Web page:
1. It is the opinion of this assembly that it is not more profit in selling the same for commercial coinage in Europe and the United States of America. or other purposes at market rates. But hold- On the contrary, the assembly believe that it is deers can not have silver bullion converted into sirable that the unrestricted coinage of silver, and its a lawful equivalent in weight of silver dollars, use as money of unlimited legal tender, should be for the Government purchases the silver bul- retained where they exist, and, as far as practicable, lion at the best rates obtainable, and manufact- restored where they have ceased to exist.
2. The use of both gold and silver as unlimited leures the coins only on its own account, turn- gal-tender money may be safely adopted: first, by
equalizing them at a relation to be fixed by interna- erland, respectively, announced at once imtional agreement; and, secondly, by granting to each portant reservations on their part. metal, at the relation fixed, equal terms of coinage, making no discrimination between them.
The delegates from Germany stated that These propositions were discussed, but did tity of gold found its way into the treasury of
between 1865 and 1870 a considerable quannot become the subject of eral vote. The English and French delegates prepared an an
the German Empire, and that the Government swer to be made by the European to the Ameri- lish its monetary system upon the basis of a
took advantage of the occasion to firmly estabcan delegates, which was adopted, as follows: The delegates of the European states, represented in a very advanced state; that almost 1,747,
gold standard, and that this reform was now to the Government of the United States for having 000,000 marks had been struck in gold coin, procured an international interchange of opinion upon while 1,080,000,000 marks in silver coin of a subject of so much importance as the monetary ques- earlier mintage had been demonetized, the last tion.
of the operations amounting to 44,000,000 Having maturely considered the proposals of the representatives of the United States, they recognize :
marks. They also stated that there still re1. That it is necessary to maintain in the world the mained in Germany at most only 500,000,000 monetary functions of silver, as well as those of gold, marks in silver thalers, and declared that this but that the selection for use of one or the other of reform had sensibly bettered the condition of the two metals, or of both simultaneously, should be governed by the special position of each state or group although they considered the monetary system
the monetary circulation in Germany; but, of states.
2. That the question of the restriction of the coin- of Germany as established upon solid foundaage of silver should equally be left to the discretion of tions, still they had not failed to recognize the each state or group of states, according to the particu- import of the fall of silver which had since ocplaced, and the more so in that the disturbance pro- curred, and, to relieve the Latin Union from duced during the recent years in the silver market has the apprehension that half.a billion more of variously affected the monetary situation of the sev- marks in old silver thalers would be thrown eral countries.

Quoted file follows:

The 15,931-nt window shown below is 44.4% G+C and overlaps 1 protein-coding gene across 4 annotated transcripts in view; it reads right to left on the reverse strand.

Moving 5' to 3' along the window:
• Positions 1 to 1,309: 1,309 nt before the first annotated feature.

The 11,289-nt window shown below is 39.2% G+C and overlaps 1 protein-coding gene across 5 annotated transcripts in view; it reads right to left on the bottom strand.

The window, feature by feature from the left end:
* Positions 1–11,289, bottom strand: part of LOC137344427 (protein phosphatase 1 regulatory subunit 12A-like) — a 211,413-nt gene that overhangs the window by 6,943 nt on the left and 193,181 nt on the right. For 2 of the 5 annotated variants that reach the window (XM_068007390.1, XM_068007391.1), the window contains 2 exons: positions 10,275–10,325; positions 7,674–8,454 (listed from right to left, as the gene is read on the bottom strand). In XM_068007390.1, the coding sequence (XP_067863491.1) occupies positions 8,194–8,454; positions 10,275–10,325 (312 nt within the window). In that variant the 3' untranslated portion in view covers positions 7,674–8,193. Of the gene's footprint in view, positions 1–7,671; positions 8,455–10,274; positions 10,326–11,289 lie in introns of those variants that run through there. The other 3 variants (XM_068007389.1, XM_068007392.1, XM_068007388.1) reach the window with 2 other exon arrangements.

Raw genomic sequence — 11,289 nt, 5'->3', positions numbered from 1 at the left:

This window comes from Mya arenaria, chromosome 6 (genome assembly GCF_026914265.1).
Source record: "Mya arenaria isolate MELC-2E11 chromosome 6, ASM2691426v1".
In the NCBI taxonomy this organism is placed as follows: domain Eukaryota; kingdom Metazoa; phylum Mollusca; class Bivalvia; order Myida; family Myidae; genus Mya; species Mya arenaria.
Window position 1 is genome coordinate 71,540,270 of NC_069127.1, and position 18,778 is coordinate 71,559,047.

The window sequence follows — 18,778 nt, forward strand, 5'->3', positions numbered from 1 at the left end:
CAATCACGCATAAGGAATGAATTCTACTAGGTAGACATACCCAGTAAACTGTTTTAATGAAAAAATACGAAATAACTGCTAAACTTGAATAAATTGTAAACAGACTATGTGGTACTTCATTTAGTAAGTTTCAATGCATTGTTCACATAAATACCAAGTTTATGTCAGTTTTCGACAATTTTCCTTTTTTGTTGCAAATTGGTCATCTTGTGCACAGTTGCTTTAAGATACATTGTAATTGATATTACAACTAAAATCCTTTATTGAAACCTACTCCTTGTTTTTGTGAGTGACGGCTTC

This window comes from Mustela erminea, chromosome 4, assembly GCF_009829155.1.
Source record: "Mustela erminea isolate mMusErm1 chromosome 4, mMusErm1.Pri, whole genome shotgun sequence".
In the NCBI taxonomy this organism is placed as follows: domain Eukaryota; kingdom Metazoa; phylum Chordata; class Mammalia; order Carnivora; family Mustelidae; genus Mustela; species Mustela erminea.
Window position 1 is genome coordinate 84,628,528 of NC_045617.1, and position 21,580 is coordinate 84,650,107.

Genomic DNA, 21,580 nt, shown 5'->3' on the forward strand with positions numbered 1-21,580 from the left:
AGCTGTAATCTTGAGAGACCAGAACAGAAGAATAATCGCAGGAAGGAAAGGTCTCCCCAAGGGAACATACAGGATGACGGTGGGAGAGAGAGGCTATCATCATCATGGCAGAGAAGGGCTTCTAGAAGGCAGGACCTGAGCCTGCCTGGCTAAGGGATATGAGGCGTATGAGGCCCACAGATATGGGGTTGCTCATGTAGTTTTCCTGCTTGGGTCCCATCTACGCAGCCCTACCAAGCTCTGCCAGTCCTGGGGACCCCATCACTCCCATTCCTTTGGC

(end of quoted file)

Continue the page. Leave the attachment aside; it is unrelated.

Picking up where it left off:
upon the market as silver bullion, Germany 3. That the differences of opinion which have ap; bad, in May, 1879, resolved to suspend its peared, and the fact that even some of the states which sales of silver, and they had not since been reinto a mutual engagement with regard to the free coin- sumed. The delegates, however, recognized age of silver, exclude the discussion of the adoption of without reserve that a rehabilitation of silver & common ratio between the two metals.
was to be desired, and, that it might be atNotwithstanding that the proposition of the tained by the re-establishment of a free coin. United States was declined with thanks, in age of silver in a certain number of the most which expression even some of the nations hav- populous states represented at the conference ing a bi-metallic currency joined, though their of these states, to that end should adopt as a interest in maintaining a fixity of value in the basis a fixed relation between the value of gold ratio between the two metals would seem at and that of silver. Nevertheless Germany, least to have been as groat as that of the United whose monetary reform was already so far States. Here, for some time, the matter rest- advanced, and whose general monetary situaed, but the continued depression in the price of tion did not seem to call for a change of syssilver and a threatened stringency in monetary tem so vast in scope, did not find herself in a affairs, kept the subject under discussion, and position, so far as she was concerned, to conin February, 1881, the Governments of France cede the free coinage of silver. Still, having a and the United States extended a joint invita- disposition to assist the other powers which tion to the European nations to take part in a might unite for the purpose of a free coinage conference between the powers chiefly inter- of silver at a fixed ratio with gold, Germany ested in the question of establishing the use of would agree for a period of some years to gold and silver as international money. abstain from all sales of silver, and during